Winkhill Mill

Part of Stoke’s industrial history

I haven’t been back to Winkhill Mill in Stoke for a few years. When I did it was a thriving pottery making artistic tiles or other ceramics. I went to an exhibition about Minton tiles there. I do wonder if it’s still working after the pandemic. I was pleased with this photo that I took as the sun was starting to set.

Dereliction

I was listening to the Queens’ Speech today (the state opening of Parliament). The government announced that they would be trying to do something about the cost of living and ‘levelling up’, spending on improving the country across the UK. But it never seems to happen. Seeing our once industrial city collapsing in ruins, losing historic buildings. Being overcome by the cost of energy so that factories and shops cannot afford to run. Yes we need to reduce our use of energy, but there seems little effort to do anything about it. Our government are talking about bringing back fracking and opening new oil and gas wells. Yes it is complex, but after twelve years in power we don’t seem to be getting a good result.

Dereliction of duty?

Local industrial archaeology

Pottery bottle oven, Longport, Stoke-on-Trent. Next to the Trent and Mersey canal. I can’t remember the name of the pottery sorry. I think there are only 32 of these old pottery ovens left in Stoke-on-Trent. A few, like at Middleport pottery and the Gladstone Pottery museum are preserved and in good condition. Others are derelict or semi derelict. A few are just the bases of them left on the ground. Some are being rescued and repurposed, but others are dreadfully neglected as this one is.

Bottle ovens/kilns and enamel kilns burn at different temperatures. They were different shapes, the enamel ones are thinner. The outside bottle shape has a doorway into it and surrounds a cylindrical kiln where the pottery is placed. The pottery itself is stacked in ‘saggars’- round or oval shaped covers that protect the ceramics as the kiln is ‘fired’. These old fashioned kilns were heated with coal. The clay and fires lead to lung diseases, which were also found in local miners. As coal firing was stopped because of the clean air act many of these potteries closed or converted to gas firing in modern kilns. Old photos from the turn of the 19th century show many bottle ovens all over the city and the pall of smoke they created.

Stoke-on-Trent has clay, water and coal in abundance which is why the pottery industry set up here as well as a few other places in the UK. There are many books about the industrial archaeology of the area are available. Other information can be found at the Potteries Museum and Art Gallery in the city centre (Hanley), Stoke-on-Trent.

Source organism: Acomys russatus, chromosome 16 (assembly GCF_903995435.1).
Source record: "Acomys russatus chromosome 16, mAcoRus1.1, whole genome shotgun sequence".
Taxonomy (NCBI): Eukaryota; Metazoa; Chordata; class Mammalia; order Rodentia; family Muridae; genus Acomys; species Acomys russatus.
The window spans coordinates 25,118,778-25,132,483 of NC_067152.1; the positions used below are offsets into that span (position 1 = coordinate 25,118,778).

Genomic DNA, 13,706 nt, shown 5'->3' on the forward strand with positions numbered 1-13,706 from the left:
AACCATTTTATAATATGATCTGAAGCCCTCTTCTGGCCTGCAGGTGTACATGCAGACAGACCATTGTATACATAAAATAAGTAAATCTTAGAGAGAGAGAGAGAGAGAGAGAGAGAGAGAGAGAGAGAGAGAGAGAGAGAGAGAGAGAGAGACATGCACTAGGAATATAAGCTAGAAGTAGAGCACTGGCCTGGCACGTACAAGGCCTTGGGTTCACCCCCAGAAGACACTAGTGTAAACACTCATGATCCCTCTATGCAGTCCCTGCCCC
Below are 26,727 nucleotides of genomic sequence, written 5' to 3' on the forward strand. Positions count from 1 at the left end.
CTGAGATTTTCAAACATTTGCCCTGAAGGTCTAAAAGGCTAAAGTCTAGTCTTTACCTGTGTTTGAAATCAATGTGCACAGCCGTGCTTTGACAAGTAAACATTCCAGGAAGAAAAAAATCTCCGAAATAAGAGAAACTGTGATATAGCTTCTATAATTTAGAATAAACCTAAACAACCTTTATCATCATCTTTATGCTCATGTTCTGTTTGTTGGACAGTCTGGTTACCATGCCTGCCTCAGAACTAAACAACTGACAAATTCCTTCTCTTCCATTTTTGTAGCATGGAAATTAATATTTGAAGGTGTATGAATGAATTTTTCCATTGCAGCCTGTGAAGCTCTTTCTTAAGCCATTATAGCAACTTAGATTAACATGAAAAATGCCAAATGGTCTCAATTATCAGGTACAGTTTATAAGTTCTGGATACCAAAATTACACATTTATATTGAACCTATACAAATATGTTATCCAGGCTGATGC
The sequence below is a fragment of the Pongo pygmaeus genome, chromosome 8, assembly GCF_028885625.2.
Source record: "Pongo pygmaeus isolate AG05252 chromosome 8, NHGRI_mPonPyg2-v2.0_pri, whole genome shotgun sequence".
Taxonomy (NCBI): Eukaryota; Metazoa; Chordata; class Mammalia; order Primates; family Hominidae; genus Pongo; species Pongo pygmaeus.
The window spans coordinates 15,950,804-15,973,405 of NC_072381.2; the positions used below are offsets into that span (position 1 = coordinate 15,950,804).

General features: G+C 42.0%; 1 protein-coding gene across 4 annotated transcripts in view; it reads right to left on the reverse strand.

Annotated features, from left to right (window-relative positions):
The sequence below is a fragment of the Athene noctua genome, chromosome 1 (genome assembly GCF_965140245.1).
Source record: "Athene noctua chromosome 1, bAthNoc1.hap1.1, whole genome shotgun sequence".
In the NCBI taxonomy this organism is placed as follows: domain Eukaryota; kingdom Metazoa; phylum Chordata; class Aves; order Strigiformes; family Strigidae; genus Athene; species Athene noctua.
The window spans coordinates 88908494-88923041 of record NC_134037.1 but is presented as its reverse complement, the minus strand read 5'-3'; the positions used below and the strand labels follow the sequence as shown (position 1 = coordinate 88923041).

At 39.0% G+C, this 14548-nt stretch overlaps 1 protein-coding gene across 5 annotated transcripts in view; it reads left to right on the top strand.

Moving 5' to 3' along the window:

Remembering the BCB

The BCB, British Ceramic Biannual, was on in the Spode China Halls last year. Fine China and art pottery cheek by jowl. I do hope it happens again next year. Bringing art into Stoke-upon-Trent and the rest of the city of Stoke-on-Trent and spreading creativity that sadly seems to have been forgotten by government during this pandemic.

Art has just as much a right as any other industry to continue in this world. Creativity and the power of the mind are linked. Science can go hand in hand with art. What we need to do is try and support everyone, not be selective towards the richest and devil take the hind most.

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Structure

Today’s prompt

View of the fire escape stairs across the road. We live opposite a pottery and of course it looks industrial. The superstructure allows people to come and go at various floors. The doors are always open in hot weather and sometimes people stand on the platforms during hot weather. They have gardens and trees around the grounds. At least they are trying to green the area.

Sun through cloud

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The sun was shining through the clouds at Spode this afternoon giving everything a moody look.

Grey clouds, leaden

A glimmer of sun

Bright, yellow, hot

Sizzles through the clouds.

Humid heat festers

Industrial view languishes

Only a few plants

And a cat sleeping in the dust,

But alive,

Better than ruins.

 

Windows…

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No not the trade marked version. But old windows at Spode. Dusty and dirty and empty of footsteps, no faces staring out of them, no lights behind them, no shapes of pottery stacked. Life is quiet for the factory, silent. The place is shunned, surplus to requirements. How can it still exist?

Time passes, new movement as people take up spaces. Shift of light, shift of direction. Art and theater, people sleep on site now in the hotel. The chance to regenerate like a time lord. The site has age and power behind it. The ghosts look on, seeing the lights, wondering what will happen next. Will they be evicted from the deep soft clay dust that coats their footprints and hides their breath.

Grey brown and blue

Your bricks and windows are staring down at me,

a cold wind picks up the few scattered leaves that have invaded the space.

As the sun sets the air glows frozen grey blue,

Pouring cold into green grey tarmac surrounded by factory buildings.

Water droplets frost the car windscreens sitting on the parking lot,

“We are watching you” you seem to whisper, and, I look up to see what may be there.

But just blank and broken windows look back in a long black stare.

Getting in my car I carefully wash away the mist, old buddlea branches scraping the paintwork,

left and left again, into the street, and away from old creeping ghosts and memories of Clay.